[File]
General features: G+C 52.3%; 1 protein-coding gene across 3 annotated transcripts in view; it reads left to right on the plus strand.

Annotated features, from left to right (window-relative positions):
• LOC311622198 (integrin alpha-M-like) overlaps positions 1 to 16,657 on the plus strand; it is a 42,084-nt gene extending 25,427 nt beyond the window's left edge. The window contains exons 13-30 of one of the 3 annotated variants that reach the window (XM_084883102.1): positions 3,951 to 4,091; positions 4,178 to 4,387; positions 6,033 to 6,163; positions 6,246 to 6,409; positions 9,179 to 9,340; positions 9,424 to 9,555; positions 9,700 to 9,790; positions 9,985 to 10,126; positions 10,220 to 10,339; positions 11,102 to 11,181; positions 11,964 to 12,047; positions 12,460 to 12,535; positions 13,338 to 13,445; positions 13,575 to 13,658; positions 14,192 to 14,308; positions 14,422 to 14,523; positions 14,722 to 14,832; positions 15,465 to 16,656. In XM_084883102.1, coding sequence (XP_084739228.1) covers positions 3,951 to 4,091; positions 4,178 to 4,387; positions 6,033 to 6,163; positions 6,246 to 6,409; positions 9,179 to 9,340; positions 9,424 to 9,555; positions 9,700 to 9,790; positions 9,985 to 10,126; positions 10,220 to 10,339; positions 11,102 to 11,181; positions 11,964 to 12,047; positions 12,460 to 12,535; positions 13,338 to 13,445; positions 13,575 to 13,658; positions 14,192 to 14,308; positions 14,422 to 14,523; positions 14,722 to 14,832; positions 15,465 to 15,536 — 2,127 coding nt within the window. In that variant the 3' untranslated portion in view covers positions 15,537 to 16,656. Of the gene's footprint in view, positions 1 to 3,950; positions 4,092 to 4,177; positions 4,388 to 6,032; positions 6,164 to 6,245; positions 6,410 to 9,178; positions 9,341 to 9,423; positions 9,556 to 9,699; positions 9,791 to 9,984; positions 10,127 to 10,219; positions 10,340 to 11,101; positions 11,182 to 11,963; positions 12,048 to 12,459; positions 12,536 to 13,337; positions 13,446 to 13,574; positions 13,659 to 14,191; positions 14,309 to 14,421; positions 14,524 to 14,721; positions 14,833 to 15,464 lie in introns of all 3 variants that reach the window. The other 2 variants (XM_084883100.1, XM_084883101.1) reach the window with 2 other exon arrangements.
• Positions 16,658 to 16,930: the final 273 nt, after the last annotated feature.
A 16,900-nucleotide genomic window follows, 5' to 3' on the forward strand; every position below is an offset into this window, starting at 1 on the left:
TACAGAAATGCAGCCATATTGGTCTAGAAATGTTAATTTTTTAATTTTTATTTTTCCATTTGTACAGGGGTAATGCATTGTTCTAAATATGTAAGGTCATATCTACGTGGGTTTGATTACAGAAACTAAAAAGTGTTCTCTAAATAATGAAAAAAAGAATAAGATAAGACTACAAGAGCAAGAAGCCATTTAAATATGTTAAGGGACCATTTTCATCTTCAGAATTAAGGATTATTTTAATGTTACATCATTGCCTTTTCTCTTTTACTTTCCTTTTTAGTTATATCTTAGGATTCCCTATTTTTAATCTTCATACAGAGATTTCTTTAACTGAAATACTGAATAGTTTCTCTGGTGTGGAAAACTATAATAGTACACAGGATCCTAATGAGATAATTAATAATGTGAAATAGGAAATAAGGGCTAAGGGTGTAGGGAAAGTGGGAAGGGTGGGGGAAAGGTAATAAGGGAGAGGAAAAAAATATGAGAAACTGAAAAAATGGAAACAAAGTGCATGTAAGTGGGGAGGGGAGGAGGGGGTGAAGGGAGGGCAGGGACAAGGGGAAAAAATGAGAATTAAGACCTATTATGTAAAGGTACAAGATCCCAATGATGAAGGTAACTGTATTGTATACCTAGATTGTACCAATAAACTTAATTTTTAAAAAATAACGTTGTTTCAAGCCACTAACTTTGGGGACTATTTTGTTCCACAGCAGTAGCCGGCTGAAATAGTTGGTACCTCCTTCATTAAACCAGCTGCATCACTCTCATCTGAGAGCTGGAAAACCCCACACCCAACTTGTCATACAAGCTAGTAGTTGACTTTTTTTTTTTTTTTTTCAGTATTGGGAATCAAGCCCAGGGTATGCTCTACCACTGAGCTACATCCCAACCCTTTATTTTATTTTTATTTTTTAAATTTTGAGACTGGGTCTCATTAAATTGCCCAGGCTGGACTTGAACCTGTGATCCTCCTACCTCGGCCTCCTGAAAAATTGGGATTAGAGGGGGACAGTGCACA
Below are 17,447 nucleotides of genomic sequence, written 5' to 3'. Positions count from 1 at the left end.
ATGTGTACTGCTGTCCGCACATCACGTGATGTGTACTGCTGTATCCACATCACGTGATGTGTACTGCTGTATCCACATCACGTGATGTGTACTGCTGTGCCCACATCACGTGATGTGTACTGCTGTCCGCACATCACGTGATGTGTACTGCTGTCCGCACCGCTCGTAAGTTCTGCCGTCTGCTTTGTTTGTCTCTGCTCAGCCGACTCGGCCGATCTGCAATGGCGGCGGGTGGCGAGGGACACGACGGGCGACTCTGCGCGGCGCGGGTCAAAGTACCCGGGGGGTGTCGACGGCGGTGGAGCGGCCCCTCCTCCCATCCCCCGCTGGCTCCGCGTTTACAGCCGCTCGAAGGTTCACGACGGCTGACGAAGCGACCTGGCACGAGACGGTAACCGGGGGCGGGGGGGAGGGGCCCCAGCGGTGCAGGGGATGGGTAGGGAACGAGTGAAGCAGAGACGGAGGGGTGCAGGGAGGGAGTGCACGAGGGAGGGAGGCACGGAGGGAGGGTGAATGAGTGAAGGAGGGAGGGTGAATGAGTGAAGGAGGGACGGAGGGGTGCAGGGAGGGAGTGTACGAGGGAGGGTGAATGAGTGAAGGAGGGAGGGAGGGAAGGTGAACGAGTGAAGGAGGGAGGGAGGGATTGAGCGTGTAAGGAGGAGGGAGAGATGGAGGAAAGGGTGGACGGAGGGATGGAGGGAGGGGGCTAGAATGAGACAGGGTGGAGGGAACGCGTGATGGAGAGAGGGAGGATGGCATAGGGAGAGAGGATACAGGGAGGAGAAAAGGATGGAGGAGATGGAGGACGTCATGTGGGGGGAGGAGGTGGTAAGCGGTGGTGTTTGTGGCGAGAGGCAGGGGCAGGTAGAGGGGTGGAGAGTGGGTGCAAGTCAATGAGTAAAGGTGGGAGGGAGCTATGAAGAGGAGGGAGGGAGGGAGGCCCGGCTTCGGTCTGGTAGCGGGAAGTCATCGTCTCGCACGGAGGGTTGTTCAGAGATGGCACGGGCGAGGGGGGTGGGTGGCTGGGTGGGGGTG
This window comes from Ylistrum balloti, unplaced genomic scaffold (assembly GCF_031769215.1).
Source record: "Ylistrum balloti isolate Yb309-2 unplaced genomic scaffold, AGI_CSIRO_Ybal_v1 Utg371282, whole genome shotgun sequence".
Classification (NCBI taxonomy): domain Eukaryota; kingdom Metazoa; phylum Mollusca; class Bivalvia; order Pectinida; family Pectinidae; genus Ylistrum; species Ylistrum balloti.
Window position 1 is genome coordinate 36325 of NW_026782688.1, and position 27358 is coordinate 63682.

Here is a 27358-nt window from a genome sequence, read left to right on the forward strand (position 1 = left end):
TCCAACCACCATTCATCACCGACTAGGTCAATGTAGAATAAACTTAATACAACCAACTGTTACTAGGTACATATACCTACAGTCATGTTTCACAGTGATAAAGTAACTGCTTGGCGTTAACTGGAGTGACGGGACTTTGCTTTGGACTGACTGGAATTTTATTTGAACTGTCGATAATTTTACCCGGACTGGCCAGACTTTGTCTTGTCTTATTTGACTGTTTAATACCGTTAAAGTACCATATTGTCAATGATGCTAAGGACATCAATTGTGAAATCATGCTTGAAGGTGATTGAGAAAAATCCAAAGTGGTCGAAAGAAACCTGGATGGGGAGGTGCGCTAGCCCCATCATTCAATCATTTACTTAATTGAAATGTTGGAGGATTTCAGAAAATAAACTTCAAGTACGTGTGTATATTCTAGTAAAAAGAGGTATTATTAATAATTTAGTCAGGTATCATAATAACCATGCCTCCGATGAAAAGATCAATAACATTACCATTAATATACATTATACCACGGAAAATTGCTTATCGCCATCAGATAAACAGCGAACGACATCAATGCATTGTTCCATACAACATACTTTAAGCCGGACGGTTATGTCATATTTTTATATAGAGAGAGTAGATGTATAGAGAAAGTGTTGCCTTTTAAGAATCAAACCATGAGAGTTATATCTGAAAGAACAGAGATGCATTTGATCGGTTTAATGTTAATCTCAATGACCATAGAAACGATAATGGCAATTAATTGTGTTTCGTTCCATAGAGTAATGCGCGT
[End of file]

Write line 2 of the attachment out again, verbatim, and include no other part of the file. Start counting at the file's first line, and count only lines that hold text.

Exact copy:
Annotated features, from left to right (window-relative positions):